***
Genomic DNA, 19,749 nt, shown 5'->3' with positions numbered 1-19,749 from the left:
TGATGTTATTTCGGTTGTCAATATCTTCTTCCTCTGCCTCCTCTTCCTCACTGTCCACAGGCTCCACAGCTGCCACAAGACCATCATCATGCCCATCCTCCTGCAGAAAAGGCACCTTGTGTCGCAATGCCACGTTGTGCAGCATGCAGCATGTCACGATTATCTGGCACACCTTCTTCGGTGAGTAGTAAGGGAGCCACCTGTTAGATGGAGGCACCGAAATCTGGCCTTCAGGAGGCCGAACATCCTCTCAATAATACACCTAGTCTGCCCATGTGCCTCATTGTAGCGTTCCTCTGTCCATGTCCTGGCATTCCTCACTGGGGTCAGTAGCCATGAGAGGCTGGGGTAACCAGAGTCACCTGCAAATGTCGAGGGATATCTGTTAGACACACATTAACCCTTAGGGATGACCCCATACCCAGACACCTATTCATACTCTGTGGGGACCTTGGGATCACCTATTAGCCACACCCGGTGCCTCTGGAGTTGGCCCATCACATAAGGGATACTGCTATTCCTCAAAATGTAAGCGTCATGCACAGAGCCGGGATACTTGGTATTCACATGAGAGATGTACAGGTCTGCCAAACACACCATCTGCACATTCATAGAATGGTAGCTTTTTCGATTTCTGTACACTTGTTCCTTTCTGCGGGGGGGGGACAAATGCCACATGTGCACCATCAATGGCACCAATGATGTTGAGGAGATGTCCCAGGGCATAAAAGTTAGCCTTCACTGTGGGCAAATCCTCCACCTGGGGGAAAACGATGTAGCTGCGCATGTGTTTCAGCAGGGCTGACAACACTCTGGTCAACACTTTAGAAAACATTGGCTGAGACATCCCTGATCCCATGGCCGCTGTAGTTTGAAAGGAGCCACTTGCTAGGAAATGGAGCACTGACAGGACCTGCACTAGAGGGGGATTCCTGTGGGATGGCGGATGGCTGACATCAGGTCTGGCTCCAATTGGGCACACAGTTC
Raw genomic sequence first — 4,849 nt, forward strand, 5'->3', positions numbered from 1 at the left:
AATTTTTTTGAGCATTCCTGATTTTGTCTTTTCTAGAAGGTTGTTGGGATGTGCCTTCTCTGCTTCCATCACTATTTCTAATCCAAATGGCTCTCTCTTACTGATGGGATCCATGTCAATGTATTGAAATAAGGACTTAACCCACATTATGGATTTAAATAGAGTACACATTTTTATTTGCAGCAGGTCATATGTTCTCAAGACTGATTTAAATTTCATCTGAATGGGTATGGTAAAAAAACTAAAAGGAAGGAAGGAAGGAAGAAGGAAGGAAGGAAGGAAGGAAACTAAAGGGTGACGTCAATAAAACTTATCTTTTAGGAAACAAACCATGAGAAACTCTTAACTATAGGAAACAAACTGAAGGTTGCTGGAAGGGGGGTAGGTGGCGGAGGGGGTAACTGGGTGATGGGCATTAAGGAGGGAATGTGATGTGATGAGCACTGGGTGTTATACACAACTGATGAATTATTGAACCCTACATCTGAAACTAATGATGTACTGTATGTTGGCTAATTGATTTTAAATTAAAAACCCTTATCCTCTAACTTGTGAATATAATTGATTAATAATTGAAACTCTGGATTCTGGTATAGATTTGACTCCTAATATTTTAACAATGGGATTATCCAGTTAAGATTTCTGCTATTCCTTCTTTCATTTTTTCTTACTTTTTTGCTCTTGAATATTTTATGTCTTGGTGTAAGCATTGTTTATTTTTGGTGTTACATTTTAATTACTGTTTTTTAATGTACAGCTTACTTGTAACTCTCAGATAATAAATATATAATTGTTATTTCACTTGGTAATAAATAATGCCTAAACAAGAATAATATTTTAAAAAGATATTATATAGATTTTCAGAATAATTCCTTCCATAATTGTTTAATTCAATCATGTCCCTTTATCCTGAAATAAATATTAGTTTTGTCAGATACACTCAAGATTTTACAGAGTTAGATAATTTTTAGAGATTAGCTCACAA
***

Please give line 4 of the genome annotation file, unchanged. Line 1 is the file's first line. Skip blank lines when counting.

AATTTTTTTGAGCATTCCTGATTTTGTCTTTTCTAGAAGGTTGTTGGGATGTGCCTTCTCTGCTTCCATCACTATTTCTAATCCAAATGGCTCTCTCTTACTGATGGGATCCATGTCAATGTATTGAAATAAGGACTTAACCCACATTATGGATTTAAATAGAGTACACATTTTTATTTGCAGCAGGTCATATGTTCTCAAGACTGATTTAAATTTCATCTGAATGGGTATGGTAAAAAAACTAAAAGGAAGGAAGGAAGGAAGAAGGAAGGAAGGAAGGAAGGAAACTAAAGGGTGACGTCAATAAAACTTATCTTTTAGGAAACAAACCATGAGAAACTCTTAACTATAGGAAACAAACTGAAGGTTGCTGGAAGGGGGGTAGGTGGCGGAGGGGGTAACTGGGTGATGGGCATTAAGGAGGGAATGTGATGTGATGAGCACTGGGTGTTATACACAACTGATGAATTATTGAACCCTACATCTGAAACTAATGATGTACTGTATGTTGGCTAATTGATTTTAAATTAAAAACCCTTATCCTCTAACTTGTGAATATAATTGATTAATAATTGAAACTCTGGATTCTGGTATAGATTTGACTCCTAATATTTTAACAATGGGATTATCCAGTTAAGATTTCTGCTATTCCTTCTTTCATTTTTTCTTACTTTTTTGCTCTTGAATATTTTATGTCTTGGTGTAAGCATTGTTTATTTTTGGTGTTACATTTTAATTACTGTTTTTTAATGTACAGCTTACTTGTAACTCTCAGATAATAAATATATAATTGTTATTTCACTTGGTAATAAATAATGCCTAAACAAGAATAATATTTTAAAAAGATATTATATAGATTTTCAGAATAATTCCTTCCATAATTGTTTAATTCAATCATGTCCCTTTATCCTGAAATAAATATTAGTTTTGTCAGATACACTCAAGATTTTACAGAGTTAGATAATTTTTAGAGATTAGCTCACAA